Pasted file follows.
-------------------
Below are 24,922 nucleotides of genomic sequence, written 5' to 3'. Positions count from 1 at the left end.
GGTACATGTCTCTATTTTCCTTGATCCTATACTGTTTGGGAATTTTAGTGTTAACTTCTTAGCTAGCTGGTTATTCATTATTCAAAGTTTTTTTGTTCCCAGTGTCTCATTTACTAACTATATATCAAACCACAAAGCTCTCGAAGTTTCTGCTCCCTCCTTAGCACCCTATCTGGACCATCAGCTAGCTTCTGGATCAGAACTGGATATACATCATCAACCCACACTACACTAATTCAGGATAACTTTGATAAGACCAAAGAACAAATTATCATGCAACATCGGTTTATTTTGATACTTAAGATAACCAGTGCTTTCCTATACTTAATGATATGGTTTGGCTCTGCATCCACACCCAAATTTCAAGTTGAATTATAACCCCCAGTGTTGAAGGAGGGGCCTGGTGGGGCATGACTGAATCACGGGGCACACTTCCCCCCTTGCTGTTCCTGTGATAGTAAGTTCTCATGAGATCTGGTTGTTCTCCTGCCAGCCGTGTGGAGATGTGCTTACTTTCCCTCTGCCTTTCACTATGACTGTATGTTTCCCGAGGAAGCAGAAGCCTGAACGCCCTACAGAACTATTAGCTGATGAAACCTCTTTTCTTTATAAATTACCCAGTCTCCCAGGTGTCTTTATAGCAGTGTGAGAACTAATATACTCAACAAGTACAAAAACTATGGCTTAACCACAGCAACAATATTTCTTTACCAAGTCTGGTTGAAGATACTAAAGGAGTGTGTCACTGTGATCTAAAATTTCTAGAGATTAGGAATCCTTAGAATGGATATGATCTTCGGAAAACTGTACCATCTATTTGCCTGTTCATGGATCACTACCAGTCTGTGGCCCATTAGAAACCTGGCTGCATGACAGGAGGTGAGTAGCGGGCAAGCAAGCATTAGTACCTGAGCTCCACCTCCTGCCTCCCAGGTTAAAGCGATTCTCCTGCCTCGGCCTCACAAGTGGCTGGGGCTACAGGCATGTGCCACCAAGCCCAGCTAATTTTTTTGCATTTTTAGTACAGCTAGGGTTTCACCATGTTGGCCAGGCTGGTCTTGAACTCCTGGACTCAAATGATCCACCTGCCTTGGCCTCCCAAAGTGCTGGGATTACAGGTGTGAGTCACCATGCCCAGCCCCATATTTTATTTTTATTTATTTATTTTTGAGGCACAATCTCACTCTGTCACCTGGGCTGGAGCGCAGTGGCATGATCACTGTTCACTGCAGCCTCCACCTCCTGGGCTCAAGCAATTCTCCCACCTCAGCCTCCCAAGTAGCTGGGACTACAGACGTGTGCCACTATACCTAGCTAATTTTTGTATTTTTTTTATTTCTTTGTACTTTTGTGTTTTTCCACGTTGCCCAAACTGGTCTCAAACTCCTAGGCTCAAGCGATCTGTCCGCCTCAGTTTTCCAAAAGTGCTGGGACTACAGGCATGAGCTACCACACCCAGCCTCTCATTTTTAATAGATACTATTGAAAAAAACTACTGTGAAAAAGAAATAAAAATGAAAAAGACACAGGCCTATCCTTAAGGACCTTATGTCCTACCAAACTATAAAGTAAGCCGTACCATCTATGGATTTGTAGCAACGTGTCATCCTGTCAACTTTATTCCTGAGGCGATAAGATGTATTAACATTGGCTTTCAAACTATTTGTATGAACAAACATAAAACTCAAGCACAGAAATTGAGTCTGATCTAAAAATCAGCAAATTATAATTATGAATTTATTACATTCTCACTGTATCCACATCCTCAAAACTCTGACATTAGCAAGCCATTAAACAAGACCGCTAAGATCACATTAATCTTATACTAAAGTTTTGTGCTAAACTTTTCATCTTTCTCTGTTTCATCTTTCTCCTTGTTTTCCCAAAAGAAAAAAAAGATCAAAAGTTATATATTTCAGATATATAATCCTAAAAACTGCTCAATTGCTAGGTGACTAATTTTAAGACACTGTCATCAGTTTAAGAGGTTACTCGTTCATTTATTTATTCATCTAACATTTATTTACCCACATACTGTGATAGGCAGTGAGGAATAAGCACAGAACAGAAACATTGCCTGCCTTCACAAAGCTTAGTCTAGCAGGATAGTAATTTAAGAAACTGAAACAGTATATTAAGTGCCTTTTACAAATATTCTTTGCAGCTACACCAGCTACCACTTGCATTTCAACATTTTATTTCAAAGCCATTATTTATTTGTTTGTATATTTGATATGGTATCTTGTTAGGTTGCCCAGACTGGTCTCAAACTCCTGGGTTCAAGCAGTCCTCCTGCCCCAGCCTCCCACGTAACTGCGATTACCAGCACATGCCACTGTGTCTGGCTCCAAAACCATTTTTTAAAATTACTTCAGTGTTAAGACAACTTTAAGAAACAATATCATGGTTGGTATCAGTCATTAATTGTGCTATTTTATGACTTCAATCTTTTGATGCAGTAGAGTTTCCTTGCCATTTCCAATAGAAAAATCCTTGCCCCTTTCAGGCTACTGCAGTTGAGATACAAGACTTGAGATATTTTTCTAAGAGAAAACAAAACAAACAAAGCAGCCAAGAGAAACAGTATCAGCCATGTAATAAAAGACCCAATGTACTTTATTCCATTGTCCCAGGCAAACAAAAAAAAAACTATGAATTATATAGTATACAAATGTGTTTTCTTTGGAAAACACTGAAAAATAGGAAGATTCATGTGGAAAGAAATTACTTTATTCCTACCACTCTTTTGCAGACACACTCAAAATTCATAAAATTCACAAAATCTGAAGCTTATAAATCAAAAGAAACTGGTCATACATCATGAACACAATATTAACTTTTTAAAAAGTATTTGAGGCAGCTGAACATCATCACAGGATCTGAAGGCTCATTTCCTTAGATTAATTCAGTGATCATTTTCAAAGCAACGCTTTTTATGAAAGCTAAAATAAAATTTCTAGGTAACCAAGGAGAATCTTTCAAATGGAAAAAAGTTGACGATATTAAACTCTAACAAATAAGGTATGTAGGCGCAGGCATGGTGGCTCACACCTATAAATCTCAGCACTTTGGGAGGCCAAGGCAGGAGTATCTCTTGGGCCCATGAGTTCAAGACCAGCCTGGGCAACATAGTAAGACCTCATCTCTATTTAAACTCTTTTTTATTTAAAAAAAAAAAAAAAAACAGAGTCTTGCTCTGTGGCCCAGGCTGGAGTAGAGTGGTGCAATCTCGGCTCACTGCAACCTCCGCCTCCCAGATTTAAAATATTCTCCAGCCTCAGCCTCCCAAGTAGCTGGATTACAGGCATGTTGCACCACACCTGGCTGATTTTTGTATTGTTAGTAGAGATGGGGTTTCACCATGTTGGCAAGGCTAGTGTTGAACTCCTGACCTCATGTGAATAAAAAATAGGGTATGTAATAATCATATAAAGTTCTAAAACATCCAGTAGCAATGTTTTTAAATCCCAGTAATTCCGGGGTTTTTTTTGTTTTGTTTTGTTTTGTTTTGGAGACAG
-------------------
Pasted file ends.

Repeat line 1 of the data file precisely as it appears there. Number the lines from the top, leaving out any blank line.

Below are 24,922 nucleotides of genomic sequence, written 5' to 3'. Positions count from 1 at the left end.